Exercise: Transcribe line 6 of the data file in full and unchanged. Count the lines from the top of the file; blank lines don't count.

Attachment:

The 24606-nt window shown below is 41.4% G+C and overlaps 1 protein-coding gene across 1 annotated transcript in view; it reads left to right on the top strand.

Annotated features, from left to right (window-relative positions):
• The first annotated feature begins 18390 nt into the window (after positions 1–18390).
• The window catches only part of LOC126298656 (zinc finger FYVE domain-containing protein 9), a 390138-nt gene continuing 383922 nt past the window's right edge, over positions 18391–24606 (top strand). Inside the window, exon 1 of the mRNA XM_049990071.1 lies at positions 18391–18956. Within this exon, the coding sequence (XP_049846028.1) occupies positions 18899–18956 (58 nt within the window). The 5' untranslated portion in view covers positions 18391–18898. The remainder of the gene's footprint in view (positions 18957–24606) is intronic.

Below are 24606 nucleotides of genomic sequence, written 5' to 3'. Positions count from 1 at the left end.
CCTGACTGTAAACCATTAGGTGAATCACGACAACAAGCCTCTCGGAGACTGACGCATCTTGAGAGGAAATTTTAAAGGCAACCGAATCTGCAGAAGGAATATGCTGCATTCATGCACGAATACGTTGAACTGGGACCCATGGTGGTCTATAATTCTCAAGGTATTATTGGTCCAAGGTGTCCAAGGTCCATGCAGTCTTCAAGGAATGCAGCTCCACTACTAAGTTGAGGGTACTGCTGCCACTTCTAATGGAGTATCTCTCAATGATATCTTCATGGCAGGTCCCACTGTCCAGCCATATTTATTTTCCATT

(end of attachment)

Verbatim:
CCTGACTGTAAACCATTAGGTGAATCACGACAACAAGCCTCTCGGAGACTGACGCATCTTGAGAGGAAATTTTAAAGGCAACCGAATCTGCAGAAGGAATATGCTGCATTCATGCACGAATACGTTGAACTGGGACCCATGGTGGTCTATAATTCTCAAGGTATTATTGGTCCAAGGTGTCCAAGGTCCATGCAGTCTTCAAGGAATGCAGCTCCACTACTAAGTTGAGGGTACTGCTGCCACTTCTAATGGAGTATCTCTCAATGATATCTTCATGGCAGGTCCCACTGTCCAGCCATATTTATTTTCCATT